It had long been assumed that the extraordinary sensitivity of erythropoietin to reduction in blood oxygen reflected the function of a high specialised oxygen sensor that was specific to the erythropoietin producing cells themselves. Erythropoietin is produced by cells in the kidneys and to a lesser extent the liver. We had spent a lot of time trying unsuccessfully to culture these cells from the kidneys of the erythropoietin – T antigen transgenic mice. In the end, it was cell lines from the liver, shown by Franklin Bunn and colleagues at Harvard to produce erythropoietin in response to hypoxia, which opened the molecular approach. We and others used these cells as the vehicle to define the oxygen-sensing control sequences at the erythropoietin locus. But then there was my biochemistry problem; how to get to the target, that oxygen sensing mechanism lying further upstream. Another scientist in the Institute, Dave Simmons, was successfully using ‘expression cloning’ in Cos7 cells to identify surface receptors and cell adhesion molecules. I thought I would use this technology to identify upstream components of the oxygen-sensitive pathway by gene transfer. This would be from Franklin Bunn’s oxygen-sensitive hepatoma cells to the Cos7 cells, which I believed would not be intrinsically oxygen sensitive as they do not make erythropoietin. To my great surprise, control experiments – designed to check the absence of oxygen sensitivity prior to gene transfer – clearly showed the same oxygen sensitivity of those control sequences isolated from the erythropoietin locus, in Cos7 cells.
This of course disqualified the intended experiment but changed everything in my scientific life. It was the first evidence of a widespread human oxygen sensing system, manifestly operating beyond erythropoietin. The implications were clear, there must be other targets in non-erythropoietin producing cells, which are also regulated with great sensitivity by oxygen levels. We found the first of these: enzymes encoding specific isoforms glycolytic genes that are also upregulated in cancer, connecting us with the cancer metabolism and oncology communities. Although the work didn’t immediately attract so much attention, and there were initial difficulties in publication, from that moment we were confident we were on to something important. Nevertheless, the lag between the tremendous excitement running through the still small group of scientists working on this problem, and interest developing in the general scientific community, was very striking. It still colours my advice to young scientists; when deciding what to do, try very hard to ignore the interests and prejudices of those around you, they will likely be a very long way behind the curve. However, the field grew steadily as more and more people found new pathways that responded to HIF (Hypoxia Inducible Factor, the transcription factor binding those oxygen-regulated sequences, which was discovered by Gregg Semenza). However, I think all of us were surprised by the extent of the HIF transcriptional cascade and the extent to which so many responses to hypoxia (low tissue oxygen levels) had previously been overlooked. Many of the new responses to hypoxia were fascinating in their own right, but our intention had always been to work our way upstream to the oxygen sensing mechanism itself and our attention shifted back.
By now we were an established group in David’s Institute of Molecular Medicine and we took advantage of everything it had to offer. Half of an entire floor in the building was given over to the Institute’s coffee room. David had clearly been impressed by this much championed facility at the Laboratory of Molecular Biology in Cambridge. Coffee was made in advance, dispensed with impressive efficiency and consumed in armchairs of exactly the correct design and spacing to support conversation. The room was carpeted. For those considering institutional design, every detail of this matters. We sat there with anyone who would listen and speculated (mainly unproductively) about what the mechanism of oxygen sensing might be, and (a little more productively) on experimental strategies that we might use to define it. With every visitor I considered their work from the perspective of its potential to solve the oxygen sensing problem, my problem. We tried to harness a whole range of gene transfer and expression cloning methodologies, we examined model organisms for conservation of the pathway, hoping to harness genetic methods in flies, nematodes worms, or even yeast. I was impressed by George Stark’s use of somatic cell genetics for dissection of interferon response pathways. Morwenna Wood and Emma Vaux, two highly competent trainee Nephrologists, spent vast amounts of time engineering Chinese Hamster Ovary cells to express hypoxia inducible transgenes encoding cell surface markers, and then selecting mutants with defective responses to hypoxia. To their enormous credit, they did isolate valuable mutants, but it proved difficult to identify the defective genes beyond those encoding components such as HIF that we already knew about.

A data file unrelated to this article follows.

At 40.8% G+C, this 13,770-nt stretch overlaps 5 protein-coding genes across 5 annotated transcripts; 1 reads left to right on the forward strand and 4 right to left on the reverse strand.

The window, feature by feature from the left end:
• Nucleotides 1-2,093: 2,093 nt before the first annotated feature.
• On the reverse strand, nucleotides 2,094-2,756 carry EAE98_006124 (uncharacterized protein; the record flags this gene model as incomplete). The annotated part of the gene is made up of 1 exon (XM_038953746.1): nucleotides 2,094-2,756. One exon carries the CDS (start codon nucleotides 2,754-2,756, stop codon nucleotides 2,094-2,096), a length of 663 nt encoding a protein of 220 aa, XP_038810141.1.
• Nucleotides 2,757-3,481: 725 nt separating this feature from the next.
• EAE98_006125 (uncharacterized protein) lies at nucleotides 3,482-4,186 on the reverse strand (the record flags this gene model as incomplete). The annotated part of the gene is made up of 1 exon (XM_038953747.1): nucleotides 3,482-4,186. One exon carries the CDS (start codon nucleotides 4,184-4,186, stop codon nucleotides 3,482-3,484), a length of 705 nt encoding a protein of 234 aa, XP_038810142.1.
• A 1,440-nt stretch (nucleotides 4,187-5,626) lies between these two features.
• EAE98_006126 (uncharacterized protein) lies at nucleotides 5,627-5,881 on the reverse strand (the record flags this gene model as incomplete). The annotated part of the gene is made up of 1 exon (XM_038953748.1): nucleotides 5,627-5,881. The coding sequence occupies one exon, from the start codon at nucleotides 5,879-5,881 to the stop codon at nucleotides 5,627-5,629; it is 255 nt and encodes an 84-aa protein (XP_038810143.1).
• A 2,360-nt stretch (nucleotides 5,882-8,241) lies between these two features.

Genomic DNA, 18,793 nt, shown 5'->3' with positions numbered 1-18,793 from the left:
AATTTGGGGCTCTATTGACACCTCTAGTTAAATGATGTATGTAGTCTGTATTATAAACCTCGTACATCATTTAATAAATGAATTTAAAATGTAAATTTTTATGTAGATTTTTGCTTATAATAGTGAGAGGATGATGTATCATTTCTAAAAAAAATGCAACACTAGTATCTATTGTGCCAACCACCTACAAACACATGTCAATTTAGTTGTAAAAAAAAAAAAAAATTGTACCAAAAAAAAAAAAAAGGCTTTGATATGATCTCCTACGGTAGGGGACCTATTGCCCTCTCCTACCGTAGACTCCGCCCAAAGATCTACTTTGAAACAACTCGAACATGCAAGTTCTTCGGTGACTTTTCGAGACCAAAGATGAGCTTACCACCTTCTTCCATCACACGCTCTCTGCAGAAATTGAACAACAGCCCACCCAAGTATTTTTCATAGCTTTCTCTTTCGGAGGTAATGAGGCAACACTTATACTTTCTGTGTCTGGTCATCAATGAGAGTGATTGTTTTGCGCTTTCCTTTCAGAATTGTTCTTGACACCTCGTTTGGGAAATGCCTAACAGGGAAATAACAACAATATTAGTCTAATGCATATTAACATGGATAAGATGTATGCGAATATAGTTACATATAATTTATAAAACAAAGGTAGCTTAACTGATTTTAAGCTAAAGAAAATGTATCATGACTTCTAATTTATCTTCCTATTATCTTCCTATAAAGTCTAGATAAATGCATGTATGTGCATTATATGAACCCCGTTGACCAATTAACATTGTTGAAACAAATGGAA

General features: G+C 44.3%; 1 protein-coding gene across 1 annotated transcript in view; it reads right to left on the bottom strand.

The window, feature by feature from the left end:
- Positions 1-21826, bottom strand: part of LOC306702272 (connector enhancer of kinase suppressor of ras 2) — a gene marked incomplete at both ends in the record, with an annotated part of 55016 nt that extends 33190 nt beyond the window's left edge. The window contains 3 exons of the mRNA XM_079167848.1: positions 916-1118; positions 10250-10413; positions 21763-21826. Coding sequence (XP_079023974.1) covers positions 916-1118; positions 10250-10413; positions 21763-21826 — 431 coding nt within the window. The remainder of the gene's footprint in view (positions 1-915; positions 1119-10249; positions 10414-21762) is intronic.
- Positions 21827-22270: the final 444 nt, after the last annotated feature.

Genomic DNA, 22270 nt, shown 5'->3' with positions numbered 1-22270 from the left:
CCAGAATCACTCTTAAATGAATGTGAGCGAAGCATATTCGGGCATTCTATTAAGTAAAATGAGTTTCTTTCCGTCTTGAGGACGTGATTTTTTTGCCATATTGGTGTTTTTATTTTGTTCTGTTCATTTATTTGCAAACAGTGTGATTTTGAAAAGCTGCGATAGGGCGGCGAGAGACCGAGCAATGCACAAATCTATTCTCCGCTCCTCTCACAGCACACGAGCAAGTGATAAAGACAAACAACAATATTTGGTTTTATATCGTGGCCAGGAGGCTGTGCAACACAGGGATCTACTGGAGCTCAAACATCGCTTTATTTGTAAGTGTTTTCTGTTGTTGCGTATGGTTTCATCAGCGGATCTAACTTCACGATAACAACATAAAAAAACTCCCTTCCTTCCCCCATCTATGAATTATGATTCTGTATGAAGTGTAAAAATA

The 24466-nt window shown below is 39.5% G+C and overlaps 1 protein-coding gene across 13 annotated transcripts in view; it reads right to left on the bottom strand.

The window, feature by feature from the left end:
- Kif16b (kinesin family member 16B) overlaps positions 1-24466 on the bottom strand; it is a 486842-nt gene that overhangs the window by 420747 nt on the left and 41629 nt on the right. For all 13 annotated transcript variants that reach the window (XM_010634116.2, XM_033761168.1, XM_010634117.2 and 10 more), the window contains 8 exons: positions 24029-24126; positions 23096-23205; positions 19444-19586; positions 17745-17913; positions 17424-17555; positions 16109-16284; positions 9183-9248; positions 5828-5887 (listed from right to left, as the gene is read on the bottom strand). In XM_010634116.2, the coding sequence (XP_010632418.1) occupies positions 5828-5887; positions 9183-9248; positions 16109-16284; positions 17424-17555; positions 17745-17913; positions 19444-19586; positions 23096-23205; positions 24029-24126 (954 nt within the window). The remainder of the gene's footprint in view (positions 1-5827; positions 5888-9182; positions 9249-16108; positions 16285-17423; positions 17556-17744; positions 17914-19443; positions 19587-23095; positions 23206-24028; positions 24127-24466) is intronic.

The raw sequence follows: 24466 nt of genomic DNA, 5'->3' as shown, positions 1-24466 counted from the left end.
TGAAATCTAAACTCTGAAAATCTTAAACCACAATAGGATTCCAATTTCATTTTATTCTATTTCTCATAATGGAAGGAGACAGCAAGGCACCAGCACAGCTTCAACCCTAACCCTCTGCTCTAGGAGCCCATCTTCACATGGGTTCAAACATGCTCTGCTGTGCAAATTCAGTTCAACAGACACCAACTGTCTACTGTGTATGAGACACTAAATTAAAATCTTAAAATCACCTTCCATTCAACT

In the end, it was a mixture of genetic and biochemical approaches that brought us step by step towards the solution. Each advance was incremental, to use that favourite word of editors when declining manuscripts. Defining the regulatory domains in HIF that mediated oxygen sensitivity of the complex, demonstrating the physical association of those domains with the von Hippel-Lindau protein (pVHL), showing the function of pVHL as a ubiquitin ligase that degrades HIF, the discovery of prolyl hydroxylation as the mechanism governing oxygen-regulated association of pVHL with HIF, evidence that the enzymes catalysing HIF prolyl hydroxylation belonged to the 2-oxoglutarate dependent dioxygenase family, identification of the actual enzymes and their oxygen sensitivity, were all incremental steps. I was one of those fortunate enough to be called to Stockholm for our contributions to this work, but there were many others whose work contributed to, and was informed by, the timely publication of all those incremental advances.